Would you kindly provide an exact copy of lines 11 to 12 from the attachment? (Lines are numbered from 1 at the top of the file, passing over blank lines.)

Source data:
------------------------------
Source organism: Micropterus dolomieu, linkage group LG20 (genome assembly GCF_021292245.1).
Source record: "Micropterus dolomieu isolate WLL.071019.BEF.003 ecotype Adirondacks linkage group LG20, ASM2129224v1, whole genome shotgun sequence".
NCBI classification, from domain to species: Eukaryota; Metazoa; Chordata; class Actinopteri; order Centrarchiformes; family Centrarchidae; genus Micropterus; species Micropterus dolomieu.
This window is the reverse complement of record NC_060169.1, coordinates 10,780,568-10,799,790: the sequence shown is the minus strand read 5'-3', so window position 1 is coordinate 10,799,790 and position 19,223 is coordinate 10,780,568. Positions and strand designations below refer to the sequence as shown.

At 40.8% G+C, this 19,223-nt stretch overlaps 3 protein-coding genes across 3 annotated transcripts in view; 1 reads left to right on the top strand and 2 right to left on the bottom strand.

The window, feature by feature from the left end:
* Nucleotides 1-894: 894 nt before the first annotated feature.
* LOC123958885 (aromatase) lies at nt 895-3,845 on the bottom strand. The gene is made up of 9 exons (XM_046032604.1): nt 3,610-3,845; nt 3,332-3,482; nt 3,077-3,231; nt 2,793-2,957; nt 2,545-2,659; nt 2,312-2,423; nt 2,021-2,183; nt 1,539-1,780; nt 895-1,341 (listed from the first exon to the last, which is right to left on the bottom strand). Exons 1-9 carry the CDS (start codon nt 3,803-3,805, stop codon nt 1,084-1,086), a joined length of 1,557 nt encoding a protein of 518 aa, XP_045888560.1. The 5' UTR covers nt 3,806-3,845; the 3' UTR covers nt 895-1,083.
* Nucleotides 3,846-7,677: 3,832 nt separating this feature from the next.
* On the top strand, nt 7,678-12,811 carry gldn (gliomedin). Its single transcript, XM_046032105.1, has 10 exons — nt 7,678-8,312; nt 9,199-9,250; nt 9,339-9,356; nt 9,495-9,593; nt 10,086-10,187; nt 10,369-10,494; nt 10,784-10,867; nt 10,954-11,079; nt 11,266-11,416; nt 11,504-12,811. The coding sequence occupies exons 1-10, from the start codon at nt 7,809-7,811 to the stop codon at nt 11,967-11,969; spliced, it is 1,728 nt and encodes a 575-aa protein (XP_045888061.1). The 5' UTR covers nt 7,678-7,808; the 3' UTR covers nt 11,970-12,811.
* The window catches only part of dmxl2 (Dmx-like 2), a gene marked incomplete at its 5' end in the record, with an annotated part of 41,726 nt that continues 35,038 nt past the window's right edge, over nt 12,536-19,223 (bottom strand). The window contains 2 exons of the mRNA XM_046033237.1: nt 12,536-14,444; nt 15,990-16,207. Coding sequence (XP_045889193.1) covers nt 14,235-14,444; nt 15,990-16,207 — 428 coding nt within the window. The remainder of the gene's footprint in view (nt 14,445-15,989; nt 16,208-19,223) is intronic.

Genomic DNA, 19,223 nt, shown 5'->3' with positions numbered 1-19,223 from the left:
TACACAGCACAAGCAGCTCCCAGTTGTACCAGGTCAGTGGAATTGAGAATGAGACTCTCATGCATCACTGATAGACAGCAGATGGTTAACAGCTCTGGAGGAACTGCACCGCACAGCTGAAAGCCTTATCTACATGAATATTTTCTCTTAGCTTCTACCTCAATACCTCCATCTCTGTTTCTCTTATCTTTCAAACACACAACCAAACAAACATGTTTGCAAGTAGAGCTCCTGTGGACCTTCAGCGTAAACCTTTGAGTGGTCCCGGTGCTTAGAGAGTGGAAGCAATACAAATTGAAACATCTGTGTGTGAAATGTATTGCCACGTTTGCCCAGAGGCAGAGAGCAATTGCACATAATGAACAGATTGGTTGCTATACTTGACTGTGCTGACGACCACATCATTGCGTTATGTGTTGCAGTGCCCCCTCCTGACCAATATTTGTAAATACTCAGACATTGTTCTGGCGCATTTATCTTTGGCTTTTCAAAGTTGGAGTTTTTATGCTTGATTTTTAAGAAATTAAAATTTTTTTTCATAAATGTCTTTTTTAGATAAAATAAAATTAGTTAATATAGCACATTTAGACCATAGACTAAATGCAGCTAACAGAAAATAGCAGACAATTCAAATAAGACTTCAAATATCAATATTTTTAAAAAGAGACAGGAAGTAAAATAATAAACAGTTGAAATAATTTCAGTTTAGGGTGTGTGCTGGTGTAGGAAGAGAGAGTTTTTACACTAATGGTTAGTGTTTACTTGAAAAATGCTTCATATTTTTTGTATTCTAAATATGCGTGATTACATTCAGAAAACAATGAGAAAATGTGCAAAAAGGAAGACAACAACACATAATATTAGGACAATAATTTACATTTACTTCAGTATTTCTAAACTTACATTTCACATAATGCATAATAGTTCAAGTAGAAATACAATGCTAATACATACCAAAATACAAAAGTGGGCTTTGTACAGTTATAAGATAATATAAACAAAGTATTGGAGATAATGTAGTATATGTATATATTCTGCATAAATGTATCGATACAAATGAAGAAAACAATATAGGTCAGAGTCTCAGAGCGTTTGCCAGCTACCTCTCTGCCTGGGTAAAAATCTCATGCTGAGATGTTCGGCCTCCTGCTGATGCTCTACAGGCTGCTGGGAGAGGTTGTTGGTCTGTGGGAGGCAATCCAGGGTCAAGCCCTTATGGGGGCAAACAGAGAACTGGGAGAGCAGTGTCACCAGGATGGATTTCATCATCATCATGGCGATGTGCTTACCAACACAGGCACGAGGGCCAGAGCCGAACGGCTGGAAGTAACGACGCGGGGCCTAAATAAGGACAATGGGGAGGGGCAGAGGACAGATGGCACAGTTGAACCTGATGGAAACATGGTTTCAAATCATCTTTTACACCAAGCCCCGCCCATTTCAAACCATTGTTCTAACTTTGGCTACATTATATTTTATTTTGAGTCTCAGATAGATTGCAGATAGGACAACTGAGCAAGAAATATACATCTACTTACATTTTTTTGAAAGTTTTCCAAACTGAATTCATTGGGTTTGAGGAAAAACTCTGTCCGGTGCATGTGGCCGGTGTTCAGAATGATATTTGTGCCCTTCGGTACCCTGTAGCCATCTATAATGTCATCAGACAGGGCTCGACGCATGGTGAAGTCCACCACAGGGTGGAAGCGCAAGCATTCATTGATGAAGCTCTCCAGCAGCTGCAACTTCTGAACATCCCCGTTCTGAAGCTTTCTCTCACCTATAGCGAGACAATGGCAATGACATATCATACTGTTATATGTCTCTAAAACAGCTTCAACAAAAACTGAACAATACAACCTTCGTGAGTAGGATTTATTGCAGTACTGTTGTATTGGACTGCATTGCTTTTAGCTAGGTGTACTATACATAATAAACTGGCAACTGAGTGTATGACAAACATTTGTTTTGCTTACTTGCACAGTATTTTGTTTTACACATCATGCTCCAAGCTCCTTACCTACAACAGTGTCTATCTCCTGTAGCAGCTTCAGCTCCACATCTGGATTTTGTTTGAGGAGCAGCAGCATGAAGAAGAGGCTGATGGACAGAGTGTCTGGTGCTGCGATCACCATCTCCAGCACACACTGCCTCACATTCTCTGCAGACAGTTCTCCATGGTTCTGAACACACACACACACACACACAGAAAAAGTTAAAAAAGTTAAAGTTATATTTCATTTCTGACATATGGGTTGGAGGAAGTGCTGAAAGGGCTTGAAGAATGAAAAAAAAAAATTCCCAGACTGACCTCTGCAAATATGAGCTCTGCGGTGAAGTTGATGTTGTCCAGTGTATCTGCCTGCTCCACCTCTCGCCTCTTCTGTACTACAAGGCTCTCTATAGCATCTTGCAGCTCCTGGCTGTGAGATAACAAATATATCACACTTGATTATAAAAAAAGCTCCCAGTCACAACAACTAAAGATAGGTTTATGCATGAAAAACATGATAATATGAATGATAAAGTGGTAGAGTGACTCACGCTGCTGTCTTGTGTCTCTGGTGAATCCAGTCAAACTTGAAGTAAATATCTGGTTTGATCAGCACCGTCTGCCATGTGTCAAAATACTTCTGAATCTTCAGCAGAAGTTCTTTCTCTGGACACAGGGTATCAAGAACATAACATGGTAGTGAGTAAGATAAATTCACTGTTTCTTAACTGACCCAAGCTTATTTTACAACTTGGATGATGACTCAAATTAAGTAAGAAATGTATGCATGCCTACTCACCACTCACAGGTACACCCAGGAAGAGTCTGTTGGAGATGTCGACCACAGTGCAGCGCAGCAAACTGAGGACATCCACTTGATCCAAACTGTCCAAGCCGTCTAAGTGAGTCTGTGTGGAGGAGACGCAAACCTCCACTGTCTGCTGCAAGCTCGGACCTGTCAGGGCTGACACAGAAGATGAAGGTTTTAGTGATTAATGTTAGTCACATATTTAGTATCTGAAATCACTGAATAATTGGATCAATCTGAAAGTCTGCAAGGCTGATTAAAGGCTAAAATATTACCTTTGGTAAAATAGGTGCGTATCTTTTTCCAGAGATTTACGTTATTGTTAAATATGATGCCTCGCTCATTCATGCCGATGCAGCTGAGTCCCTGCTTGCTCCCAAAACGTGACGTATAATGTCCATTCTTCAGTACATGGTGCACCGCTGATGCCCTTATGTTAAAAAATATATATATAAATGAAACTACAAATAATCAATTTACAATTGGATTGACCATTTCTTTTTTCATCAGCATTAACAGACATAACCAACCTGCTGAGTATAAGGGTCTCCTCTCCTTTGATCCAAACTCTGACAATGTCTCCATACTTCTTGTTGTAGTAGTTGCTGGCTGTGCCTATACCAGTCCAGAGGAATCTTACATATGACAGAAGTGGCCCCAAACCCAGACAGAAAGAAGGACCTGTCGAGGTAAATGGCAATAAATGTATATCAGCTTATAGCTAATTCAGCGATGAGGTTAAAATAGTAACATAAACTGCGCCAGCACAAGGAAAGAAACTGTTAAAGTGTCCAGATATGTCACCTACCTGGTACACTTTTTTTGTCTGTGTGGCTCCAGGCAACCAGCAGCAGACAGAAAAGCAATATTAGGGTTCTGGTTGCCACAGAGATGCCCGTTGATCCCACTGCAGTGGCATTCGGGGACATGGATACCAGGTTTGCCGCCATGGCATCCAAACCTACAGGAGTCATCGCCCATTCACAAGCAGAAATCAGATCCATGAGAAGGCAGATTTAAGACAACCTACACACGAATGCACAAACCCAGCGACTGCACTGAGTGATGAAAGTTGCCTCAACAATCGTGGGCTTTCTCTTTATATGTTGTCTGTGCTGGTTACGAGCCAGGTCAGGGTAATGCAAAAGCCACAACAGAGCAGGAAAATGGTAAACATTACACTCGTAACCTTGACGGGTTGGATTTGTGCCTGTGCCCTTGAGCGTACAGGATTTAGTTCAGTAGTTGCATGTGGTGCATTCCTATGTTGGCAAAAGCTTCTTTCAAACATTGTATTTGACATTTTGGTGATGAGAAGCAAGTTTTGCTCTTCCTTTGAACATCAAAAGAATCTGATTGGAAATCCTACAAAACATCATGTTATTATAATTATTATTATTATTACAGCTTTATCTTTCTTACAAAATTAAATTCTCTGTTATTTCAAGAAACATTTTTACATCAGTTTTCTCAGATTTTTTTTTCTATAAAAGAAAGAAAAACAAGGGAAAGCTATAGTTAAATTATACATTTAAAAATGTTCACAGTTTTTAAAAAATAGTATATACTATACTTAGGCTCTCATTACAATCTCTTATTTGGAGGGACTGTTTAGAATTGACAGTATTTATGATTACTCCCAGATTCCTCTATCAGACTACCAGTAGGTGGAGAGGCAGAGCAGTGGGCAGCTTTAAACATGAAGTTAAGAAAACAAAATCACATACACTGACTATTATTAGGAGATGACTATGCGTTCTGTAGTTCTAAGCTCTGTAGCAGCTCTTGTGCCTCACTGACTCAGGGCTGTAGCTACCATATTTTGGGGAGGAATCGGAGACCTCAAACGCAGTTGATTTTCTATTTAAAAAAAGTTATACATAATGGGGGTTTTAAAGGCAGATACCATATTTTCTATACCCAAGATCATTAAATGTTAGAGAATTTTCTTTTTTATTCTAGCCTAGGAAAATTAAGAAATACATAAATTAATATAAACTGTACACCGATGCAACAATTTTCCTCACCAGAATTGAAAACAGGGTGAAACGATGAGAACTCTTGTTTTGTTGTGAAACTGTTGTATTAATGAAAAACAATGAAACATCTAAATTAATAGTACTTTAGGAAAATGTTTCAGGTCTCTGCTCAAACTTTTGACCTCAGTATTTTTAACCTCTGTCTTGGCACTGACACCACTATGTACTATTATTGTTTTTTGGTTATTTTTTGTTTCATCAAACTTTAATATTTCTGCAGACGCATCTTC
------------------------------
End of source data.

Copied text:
* The window catches only part of dmxl2 (Dmx-like 2), a gene marked incomplete at its 5' end in the record, with an annotated part of 41,726 nt that continues 35,038 nt past the window's right edge, over nt 12,536-19,223 (bottom strand). The window contains 2 exons of the mRNA XM_046033237.1: nt 12,536-14,444; nt 15,990-16,207. Coding sequence (XP_045889193.1) covers nt 14,235-14,444; nt 15,990-16,207 — 428 coding nt within the window. The remainder of the gene's footprint in view (nt 14,445-15,989; nt 16,208-19,223) is intronic.

Genomic DNA, 19,223 nt, shown 5'->3' with positions numbered 1-19,223 from the left: